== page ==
ILNews

COA rules on parenting time restriction

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Indiana Court of Appeals judges had differing opinions as to whether the trial court was required to enter findings during a hearing in which a mother's parenting time was restricted. One judge believed because she was granted parenting time, the court didn't have to enter findings pursuant to Indiana Code, and she can't challenge the court's failure to make any findings.

Judge Terry Crone wrote in his dissent that Indiana Code Section 31-14-14-1 requires the trial court to enter findings only when it denies any parenting time to the noncustodial parent. Judges Elaine Brown and Melissa May interpreted that statute to require a court to make a specific finding of physical endangerment or emotional impairment before restricting a noncustodial parent's visitation.

"To equate reasonable parenting time with the full panoply of visitation rights pursuant to the Parenting Time Guidelines and to allow a deviation therefrom only in situations where there is child endangerment would severely limit a trial court's ability to fashion a visitation schedule that best suits the situation of the parents involved. Such a result would be ill advised," wrote Judge Crone.

In T.W. v. S.N. III, No. 49A05-0903-CV-138, mother T.W. appealed the trial court's grant of a petition to modify child custody granting father S.N. III physical custody of their teenage son. She also argued the trial court abused its discretion by limiting her parenting time. The trial court found it would be in the best interests of the son to live with his father in Indianapolis, and the Court of Appeals unanimously agreed.

But Judges Brown and May agreed with the mother regarding the parenting time limitations and remanded for the court to either enter an order containing sufficient findings to support a visitation restriction or enter an order that doesn't contain a visitation restriction. After granting physical custody of their son to his father, the trial court ordered T.W. to have parenting time pursuant to the Indiana Parenting Time Guidelines, with the exception she only have one weekend a month of parenting time.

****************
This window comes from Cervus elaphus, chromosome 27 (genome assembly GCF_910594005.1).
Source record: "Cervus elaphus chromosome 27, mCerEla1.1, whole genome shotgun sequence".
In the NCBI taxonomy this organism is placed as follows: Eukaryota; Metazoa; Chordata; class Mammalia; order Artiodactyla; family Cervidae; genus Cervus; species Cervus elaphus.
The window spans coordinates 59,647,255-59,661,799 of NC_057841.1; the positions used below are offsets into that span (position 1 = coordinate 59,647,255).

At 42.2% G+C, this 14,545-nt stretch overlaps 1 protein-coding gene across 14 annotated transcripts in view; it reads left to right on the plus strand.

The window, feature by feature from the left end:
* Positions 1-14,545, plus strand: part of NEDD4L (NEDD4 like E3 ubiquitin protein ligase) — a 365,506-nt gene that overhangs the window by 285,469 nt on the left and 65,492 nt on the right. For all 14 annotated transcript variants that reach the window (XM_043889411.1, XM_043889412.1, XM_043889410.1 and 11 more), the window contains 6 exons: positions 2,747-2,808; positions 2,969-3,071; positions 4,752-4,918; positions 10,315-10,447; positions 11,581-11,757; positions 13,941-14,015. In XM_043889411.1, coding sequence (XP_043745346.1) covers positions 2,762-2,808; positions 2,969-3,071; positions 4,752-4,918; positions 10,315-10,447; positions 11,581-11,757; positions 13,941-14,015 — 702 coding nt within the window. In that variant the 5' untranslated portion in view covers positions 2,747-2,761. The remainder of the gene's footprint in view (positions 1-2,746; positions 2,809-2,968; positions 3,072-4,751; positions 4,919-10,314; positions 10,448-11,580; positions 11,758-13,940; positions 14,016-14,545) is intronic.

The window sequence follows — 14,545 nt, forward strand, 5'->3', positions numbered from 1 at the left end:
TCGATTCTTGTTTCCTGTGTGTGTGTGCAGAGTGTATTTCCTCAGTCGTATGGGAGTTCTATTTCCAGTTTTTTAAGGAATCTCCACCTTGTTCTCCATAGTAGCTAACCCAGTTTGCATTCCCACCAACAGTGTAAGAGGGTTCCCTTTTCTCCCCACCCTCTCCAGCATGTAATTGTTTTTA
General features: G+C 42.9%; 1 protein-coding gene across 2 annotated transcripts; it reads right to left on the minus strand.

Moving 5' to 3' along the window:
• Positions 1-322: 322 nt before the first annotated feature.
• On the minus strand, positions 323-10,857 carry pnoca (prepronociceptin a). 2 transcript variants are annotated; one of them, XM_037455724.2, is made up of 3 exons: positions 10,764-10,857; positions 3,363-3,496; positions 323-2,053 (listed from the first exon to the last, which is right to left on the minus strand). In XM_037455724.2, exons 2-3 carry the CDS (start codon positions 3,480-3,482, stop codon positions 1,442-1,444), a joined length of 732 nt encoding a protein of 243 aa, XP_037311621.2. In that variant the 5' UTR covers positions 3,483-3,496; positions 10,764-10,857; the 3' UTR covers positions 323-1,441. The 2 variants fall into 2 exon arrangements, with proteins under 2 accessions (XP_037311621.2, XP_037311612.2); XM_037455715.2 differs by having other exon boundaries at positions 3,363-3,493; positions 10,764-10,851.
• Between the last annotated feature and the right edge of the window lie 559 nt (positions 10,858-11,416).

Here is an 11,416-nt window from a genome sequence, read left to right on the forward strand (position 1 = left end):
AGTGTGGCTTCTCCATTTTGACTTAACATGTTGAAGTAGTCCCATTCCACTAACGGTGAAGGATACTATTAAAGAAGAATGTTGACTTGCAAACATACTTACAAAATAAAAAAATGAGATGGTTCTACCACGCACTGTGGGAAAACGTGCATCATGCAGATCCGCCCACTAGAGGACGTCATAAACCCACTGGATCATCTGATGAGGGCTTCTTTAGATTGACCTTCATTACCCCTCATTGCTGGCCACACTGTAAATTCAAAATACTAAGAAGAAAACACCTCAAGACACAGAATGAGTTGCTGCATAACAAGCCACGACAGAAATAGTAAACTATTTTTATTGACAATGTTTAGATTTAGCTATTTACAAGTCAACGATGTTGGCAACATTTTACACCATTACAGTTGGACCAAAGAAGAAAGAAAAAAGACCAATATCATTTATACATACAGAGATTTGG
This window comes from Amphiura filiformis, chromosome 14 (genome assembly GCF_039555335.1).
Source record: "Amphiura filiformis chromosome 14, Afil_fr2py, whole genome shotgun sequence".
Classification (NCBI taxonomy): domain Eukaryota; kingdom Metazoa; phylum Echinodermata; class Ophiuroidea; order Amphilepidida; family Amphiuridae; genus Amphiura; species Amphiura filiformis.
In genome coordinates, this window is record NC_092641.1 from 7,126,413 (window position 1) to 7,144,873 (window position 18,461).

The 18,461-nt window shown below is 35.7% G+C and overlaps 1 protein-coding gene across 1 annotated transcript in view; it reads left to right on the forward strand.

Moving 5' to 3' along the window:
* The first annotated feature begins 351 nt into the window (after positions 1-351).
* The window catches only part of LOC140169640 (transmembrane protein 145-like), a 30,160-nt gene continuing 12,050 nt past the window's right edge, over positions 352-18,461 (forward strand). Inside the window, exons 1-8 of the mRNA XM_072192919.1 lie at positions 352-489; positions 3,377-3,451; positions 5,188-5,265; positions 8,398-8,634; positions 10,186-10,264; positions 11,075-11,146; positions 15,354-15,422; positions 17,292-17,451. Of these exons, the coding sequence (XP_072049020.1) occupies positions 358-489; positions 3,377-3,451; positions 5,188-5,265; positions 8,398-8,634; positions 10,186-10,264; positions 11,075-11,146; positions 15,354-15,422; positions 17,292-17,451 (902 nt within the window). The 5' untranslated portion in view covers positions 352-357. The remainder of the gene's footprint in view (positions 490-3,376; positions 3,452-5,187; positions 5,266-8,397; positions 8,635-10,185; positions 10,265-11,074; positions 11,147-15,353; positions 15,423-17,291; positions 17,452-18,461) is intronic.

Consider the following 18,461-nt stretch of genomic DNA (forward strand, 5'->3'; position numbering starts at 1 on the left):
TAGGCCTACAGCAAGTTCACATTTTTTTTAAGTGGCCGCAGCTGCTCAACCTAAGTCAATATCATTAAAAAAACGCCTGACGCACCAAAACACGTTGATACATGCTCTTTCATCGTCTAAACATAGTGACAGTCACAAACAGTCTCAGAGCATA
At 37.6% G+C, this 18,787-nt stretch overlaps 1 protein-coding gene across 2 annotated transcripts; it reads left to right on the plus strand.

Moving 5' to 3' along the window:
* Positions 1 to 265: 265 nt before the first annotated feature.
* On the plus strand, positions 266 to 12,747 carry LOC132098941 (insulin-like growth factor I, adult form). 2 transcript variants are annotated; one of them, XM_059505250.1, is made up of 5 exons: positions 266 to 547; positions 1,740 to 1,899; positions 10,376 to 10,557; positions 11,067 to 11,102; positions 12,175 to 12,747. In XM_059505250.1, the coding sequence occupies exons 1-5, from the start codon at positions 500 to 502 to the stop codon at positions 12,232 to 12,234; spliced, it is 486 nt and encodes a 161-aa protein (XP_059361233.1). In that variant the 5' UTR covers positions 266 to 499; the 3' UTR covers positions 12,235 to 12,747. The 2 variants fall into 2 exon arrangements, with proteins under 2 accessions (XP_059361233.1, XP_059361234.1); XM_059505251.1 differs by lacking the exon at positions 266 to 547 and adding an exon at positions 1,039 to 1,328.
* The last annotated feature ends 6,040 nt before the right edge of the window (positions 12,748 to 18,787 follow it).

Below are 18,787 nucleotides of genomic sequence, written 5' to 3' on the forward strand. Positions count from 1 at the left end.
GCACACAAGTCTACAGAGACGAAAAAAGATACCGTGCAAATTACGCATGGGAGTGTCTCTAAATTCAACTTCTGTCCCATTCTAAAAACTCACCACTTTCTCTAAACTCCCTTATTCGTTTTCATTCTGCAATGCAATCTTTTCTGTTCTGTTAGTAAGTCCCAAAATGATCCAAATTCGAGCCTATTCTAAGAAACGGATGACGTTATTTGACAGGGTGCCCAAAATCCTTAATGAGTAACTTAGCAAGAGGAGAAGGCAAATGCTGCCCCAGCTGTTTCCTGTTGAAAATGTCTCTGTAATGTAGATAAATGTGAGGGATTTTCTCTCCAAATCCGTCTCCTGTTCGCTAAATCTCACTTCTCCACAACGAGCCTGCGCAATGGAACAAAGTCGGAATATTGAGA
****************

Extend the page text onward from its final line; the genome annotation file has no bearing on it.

The majority found the restriction to be an error because the trial court didn't release a finding that a restriction was warranted. Using Farrell v. Littell, 790 N.E.2d 612, 616 (Ind. Ct. App. 2003), the majority determined the use of the word "might" in I.C. 31-14-14-1 means the court can't restrict visitation unless it would endanger the child's physical health or well-being.

Judge Crone argued because T.W. was granted parenting time, the court wasn't required to enter findings pursuant to statute, so she can't challenge the court's failure to enter such findings.

"Mother may challenge only whether her parenting time is reasonable. Based on the record before us, including evidence regarding the significant geographical distance between Mother and Father, I conclude that it is," he wrote.

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  1. Where may I find an attorney working Pro Bono? Many issues with divorce, my Disability, distribution of IRA's, property, money's and pressured into agreement by my attorney. Leaving me far less than 5% of all after 15 years of marriage. No money to appeal, disabled living on disability income. Attorney's decision brought forward to judge, no evidence ever to finalize divorce. Just 2 weeks ago. Please help.

  2. For the record no one could answer the equal protection / substantive due process challenge I issued in the first post below. The lawless and accountable only to power bureaucrats never did either. All who interface with the Indiana law examiners or JLAP be warned.